Best wishes to you and yours.

– Small town boy

Lost Connection

It has only been a year.

I knew her for a year.

She unlocked my life, long enough to extract ten stories

From 1948, from Coleridge, Nebraska,

Where my father took his own life

And sealed those memories in the shadow

That was my life.

We found each other only one year ago,

We discovered a common history, she knew she had Ovarian Cancer and that it was terminal,

She had known it for years 

She shared her bravery and grace with me for one year of my life,

And that changed everything.

Now I am a writer.

Now I share my stories with others.

I have lost my connection to Coleridge and a dark part of my youth,

But not before shining a bright light on those memories that were wonderful,

Those memories not tarnished by my father,

And my heart came to life.

Thank you Verlyne.

God bless and keep you and let his face shine upon you now.

I love you and am a better person for it.

  
– Small town boy

Just a whim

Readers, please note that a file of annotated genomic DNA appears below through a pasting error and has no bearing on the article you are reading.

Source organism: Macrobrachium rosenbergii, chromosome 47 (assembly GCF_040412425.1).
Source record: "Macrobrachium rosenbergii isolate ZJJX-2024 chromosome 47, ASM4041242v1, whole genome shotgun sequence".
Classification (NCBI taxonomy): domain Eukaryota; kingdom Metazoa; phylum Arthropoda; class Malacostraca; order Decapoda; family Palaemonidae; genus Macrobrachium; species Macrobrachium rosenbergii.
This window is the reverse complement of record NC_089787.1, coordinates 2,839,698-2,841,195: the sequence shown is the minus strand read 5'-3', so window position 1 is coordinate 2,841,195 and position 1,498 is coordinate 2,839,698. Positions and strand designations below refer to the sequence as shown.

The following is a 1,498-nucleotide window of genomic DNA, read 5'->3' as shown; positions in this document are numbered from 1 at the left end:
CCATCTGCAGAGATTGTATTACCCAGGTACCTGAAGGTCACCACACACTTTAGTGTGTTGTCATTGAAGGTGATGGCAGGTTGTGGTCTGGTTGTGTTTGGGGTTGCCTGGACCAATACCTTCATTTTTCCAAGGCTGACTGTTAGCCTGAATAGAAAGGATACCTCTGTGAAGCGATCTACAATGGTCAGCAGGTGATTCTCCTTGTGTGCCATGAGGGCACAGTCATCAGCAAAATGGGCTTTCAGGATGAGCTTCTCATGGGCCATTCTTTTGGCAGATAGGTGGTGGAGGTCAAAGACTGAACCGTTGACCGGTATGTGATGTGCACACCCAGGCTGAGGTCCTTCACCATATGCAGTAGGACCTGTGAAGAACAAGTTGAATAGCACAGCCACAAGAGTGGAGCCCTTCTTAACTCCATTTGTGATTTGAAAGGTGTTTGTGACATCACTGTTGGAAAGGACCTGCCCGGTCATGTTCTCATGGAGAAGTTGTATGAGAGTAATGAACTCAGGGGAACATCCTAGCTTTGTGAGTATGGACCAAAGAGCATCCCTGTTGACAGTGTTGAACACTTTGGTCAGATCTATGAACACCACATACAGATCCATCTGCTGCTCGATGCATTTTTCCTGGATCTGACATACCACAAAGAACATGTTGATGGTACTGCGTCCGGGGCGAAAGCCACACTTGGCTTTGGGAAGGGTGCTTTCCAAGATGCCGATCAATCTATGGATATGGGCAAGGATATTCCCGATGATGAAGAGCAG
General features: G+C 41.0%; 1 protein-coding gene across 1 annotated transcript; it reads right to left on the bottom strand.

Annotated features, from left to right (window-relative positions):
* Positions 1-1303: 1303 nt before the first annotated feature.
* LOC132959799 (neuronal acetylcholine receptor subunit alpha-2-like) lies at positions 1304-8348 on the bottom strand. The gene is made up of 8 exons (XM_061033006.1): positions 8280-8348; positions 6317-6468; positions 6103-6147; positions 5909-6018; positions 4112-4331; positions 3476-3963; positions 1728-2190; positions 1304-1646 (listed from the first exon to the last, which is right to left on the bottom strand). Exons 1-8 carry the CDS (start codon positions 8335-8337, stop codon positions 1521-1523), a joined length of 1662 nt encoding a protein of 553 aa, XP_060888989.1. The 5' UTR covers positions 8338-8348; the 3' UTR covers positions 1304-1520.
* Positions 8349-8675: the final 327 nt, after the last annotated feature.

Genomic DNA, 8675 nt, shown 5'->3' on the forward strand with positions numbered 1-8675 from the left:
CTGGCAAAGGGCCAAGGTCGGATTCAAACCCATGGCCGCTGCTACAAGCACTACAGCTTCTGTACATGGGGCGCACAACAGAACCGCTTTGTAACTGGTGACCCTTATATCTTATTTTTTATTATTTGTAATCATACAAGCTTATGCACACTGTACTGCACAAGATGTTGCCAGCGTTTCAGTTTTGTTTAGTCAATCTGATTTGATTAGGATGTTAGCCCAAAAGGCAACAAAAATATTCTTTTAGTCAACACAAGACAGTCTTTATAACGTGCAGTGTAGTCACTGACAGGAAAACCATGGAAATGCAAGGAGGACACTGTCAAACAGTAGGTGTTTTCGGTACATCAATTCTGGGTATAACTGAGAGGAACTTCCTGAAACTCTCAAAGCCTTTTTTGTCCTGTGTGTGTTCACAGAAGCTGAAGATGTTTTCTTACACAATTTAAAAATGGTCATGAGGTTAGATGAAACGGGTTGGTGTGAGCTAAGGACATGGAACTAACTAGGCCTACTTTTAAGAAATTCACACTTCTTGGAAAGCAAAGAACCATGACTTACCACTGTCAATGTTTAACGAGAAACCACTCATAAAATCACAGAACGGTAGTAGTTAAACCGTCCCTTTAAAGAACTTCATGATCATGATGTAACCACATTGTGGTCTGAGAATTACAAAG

For much of my life a whim was an idle decision, not well thought out.

I went to the grocery store and stole candy, on whim.

Whiming really started there, I guess.

I found out that an arbitrary decision to act held consequences,

Not the bad kind, but the good, which often benefited me.

Whims came from my intuition and the less thought I gave them the better.

When I was in a leadership position in the union, I found myself relying on my instantaneous decisions in chaotic circumstances, again with positive results.

I could rely on my decision making skills, even decisions made in the heat if the moment,

Even whims.

When I was learning to lead my mentor told me how to make decisions quickly:

Practice on small decisions to build habit and confidence,

Like when you and your friends are deciding what to do,

Movie? Sports? TV?

You decide quickly and build your leadership along with confidence.

But now, now they say I have impulse control problems.

Impulse buying is bad.

Impulse assignations ditto.

Impulses while driving are to be avoided.

Don’t just do everything that enters your head!

As a youth I often heard, “you weren’t thinking!”

Thinking is good. Consideration of consequences is good.

My teenaged friend had two sayings on his wall:

“Look before you leap.” And

“He who hesitates is lost.”

I wrote this poem on a whim.

I kissed you on another.

Whims are just wishes upside down,

Sort of.

  
– Small town boy